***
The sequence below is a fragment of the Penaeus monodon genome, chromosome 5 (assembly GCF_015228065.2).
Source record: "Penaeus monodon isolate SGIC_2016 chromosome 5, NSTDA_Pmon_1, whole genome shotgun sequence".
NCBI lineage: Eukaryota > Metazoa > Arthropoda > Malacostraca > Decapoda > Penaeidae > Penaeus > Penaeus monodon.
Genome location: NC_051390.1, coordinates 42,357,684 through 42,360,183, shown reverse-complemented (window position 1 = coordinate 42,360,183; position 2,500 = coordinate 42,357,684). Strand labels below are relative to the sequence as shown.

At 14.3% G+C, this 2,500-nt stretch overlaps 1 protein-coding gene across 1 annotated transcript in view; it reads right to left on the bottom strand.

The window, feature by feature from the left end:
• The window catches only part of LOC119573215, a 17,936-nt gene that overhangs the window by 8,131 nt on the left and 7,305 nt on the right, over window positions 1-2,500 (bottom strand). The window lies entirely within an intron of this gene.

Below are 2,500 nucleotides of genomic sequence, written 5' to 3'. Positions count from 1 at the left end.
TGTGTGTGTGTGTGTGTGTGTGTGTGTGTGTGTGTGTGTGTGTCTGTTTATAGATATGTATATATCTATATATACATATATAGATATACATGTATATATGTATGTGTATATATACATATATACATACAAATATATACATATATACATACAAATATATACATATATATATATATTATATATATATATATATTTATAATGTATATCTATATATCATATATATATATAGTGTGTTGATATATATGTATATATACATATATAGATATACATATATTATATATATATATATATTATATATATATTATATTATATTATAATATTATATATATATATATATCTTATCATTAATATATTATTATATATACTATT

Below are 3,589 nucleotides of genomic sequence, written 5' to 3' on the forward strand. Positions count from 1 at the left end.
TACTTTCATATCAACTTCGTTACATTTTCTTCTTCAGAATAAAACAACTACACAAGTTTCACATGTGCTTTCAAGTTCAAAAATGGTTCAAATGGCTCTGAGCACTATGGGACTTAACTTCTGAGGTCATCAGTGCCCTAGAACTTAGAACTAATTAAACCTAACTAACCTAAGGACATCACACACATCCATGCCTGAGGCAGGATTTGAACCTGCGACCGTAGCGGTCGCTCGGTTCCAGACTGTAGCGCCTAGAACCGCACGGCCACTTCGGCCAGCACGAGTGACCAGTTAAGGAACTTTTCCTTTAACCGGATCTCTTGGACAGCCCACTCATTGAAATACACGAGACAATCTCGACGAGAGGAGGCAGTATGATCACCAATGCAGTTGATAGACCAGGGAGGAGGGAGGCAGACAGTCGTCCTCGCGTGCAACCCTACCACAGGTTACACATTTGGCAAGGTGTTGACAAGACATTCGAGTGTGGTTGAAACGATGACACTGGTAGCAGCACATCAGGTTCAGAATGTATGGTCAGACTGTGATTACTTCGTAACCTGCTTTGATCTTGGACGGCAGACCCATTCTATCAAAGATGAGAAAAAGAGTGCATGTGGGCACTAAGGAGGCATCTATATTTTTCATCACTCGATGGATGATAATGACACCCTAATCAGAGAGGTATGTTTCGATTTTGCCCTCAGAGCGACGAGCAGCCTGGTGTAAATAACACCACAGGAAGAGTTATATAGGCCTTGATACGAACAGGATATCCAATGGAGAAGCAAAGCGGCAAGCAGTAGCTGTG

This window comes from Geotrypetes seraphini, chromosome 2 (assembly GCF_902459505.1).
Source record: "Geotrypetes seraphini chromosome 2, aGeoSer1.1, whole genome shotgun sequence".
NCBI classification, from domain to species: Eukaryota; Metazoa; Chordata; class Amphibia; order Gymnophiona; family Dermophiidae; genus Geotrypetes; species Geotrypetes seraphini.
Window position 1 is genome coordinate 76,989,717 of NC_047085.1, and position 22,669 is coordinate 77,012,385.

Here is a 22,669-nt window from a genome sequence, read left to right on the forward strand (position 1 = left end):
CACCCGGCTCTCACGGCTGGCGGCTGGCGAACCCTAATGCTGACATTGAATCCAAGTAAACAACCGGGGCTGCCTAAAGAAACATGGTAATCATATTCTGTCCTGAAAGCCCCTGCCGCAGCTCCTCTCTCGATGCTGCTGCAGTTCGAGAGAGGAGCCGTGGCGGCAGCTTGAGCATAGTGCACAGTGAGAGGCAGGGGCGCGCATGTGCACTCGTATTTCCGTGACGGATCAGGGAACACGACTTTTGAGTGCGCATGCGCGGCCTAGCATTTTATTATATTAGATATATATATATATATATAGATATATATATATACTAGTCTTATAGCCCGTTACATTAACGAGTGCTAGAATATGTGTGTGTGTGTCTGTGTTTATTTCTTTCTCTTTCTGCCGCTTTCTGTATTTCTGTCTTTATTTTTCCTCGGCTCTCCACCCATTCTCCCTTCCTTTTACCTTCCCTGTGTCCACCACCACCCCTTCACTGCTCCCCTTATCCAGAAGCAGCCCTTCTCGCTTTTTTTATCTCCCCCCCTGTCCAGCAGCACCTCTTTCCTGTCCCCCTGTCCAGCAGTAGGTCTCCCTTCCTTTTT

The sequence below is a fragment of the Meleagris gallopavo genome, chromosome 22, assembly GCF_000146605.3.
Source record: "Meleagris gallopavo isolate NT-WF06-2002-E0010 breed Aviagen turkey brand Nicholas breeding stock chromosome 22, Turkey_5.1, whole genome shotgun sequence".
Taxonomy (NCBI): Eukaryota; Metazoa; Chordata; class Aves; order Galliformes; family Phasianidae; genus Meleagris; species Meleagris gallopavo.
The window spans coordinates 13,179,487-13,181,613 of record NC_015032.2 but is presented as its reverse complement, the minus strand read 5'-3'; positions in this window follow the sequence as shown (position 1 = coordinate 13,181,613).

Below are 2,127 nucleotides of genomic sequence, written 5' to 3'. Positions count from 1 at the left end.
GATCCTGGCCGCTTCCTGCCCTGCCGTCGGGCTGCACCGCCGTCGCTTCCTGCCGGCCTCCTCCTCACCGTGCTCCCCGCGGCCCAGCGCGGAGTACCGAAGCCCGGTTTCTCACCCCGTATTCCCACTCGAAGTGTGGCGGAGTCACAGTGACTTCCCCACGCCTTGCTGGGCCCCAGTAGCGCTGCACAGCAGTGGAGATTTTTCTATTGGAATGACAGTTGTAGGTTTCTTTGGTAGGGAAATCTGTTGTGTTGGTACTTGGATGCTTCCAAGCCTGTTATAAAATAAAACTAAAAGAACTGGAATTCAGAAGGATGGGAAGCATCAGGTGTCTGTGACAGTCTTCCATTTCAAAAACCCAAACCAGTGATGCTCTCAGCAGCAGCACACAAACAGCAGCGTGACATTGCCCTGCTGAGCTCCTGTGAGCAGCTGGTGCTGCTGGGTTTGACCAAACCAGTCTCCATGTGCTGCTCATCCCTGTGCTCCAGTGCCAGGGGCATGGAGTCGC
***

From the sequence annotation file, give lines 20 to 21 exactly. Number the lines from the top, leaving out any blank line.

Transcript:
Taxonomy (NCBI): Eukaryota; Metazoa; Chordata; class Aves; order Galliformes; family Phasianidae; genus Meleagris; species Meleagris gallopavo.
The window spans coordinates 13,179,487-13,181,613 of record NC_015032.2 but is presented as its reverse complement, the minus strand read 5'-3'; positions in this window follow the sequence as shown (position 1 = coordinate 13,181,613).